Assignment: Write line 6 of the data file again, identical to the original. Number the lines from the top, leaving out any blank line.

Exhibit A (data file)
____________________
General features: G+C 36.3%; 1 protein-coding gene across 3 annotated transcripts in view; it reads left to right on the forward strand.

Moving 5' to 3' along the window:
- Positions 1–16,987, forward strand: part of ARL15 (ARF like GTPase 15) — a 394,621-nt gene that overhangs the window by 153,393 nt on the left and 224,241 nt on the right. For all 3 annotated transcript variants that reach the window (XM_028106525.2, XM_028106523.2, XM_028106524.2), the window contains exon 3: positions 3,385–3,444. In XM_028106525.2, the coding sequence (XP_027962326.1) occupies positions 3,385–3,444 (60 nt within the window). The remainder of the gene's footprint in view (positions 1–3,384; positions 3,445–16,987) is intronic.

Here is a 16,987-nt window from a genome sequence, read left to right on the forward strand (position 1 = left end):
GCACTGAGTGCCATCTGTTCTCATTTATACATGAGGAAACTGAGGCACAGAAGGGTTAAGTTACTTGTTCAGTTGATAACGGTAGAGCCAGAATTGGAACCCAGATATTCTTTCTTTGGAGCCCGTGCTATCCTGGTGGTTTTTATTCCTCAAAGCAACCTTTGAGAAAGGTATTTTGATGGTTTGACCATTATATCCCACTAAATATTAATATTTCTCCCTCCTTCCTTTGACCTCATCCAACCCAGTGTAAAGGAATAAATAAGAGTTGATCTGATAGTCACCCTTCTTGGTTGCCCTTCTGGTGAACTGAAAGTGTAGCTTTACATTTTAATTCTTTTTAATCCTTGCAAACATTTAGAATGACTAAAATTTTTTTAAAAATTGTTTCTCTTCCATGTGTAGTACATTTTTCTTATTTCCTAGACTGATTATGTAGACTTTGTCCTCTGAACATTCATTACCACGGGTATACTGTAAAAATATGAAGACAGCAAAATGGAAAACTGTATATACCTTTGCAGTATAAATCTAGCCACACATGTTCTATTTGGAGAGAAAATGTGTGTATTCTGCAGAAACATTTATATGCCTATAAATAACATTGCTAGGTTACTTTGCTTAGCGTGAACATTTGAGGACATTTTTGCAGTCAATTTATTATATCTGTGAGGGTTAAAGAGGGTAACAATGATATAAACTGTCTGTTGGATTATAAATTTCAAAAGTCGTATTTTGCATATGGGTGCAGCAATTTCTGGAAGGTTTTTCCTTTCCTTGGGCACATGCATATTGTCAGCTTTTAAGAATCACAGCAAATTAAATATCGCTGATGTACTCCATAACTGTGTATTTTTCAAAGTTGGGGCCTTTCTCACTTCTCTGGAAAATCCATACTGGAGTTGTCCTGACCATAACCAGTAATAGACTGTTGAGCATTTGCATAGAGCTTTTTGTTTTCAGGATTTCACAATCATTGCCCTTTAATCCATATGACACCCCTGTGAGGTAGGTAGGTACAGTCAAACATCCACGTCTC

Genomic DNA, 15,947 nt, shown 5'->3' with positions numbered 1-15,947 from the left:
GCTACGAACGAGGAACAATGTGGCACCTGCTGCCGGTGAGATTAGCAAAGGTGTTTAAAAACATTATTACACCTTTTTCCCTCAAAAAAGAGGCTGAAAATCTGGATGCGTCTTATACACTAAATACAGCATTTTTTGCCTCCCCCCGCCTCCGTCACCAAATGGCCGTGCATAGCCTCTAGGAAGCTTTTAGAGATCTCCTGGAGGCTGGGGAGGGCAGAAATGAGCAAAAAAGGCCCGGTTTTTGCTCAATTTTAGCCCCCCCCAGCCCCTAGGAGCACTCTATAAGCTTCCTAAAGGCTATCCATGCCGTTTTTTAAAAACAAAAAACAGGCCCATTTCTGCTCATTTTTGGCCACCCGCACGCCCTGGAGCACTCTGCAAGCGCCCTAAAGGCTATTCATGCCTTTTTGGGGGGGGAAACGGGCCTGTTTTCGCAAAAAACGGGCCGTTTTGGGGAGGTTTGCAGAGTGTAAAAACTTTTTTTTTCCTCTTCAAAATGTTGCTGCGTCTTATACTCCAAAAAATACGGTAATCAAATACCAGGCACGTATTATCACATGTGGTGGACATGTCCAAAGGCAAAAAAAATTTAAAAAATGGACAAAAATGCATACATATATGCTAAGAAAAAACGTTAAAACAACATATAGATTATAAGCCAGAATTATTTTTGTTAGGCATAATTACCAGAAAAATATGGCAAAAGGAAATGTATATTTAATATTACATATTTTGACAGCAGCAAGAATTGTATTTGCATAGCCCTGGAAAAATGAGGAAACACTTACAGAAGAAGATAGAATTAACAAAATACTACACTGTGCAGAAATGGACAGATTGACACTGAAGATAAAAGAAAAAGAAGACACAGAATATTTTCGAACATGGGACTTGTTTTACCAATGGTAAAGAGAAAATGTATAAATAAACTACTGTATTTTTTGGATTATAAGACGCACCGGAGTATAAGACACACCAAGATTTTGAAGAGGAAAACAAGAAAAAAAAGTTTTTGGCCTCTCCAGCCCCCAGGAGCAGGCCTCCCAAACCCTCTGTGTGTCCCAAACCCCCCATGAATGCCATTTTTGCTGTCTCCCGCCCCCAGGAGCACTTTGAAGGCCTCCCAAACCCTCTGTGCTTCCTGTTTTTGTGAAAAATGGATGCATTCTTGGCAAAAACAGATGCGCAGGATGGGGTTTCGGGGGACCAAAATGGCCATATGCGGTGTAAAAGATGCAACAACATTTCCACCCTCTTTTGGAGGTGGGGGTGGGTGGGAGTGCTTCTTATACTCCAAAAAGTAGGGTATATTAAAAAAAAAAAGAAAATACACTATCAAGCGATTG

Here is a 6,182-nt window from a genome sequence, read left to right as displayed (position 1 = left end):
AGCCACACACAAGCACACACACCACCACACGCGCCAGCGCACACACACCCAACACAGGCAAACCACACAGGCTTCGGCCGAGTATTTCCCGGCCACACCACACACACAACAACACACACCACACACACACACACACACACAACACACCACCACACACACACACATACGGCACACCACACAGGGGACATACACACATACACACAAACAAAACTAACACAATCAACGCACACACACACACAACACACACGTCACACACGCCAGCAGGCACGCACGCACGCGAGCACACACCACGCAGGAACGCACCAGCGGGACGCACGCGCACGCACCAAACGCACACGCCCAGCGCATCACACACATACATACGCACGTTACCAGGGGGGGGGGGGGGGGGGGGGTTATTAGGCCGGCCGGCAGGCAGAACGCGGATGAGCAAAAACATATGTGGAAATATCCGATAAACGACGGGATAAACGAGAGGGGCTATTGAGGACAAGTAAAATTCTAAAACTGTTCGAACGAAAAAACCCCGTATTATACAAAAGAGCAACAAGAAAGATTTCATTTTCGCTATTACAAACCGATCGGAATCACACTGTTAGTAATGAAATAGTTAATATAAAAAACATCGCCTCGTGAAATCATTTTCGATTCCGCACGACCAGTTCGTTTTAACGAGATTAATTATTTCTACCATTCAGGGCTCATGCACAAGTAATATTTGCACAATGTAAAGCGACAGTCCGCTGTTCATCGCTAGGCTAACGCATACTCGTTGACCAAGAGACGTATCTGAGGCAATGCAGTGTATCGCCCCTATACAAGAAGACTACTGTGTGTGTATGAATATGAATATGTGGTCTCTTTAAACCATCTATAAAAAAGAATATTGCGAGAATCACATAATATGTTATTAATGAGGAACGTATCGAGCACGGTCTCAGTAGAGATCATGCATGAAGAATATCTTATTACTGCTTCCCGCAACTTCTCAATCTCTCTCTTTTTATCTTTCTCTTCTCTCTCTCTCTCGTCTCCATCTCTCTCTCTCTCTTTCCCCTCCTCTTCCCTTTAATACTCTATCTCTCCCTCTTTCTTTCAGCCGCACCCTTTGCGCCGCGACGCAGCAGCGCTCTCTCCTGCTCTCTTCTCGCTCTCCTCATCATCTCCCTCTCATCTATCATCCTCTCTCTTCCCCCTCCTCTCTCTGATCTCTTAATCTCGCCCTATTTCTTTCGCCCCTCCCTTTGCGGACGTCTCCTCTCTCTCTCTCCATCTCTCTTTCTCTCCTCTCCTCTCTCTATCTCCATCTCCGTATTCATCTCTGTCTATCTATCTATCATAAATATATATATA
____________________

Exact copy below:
Genomic DNA, 15,947 nt, shown 5'->3' with positions numbered 1-15,947 from the left: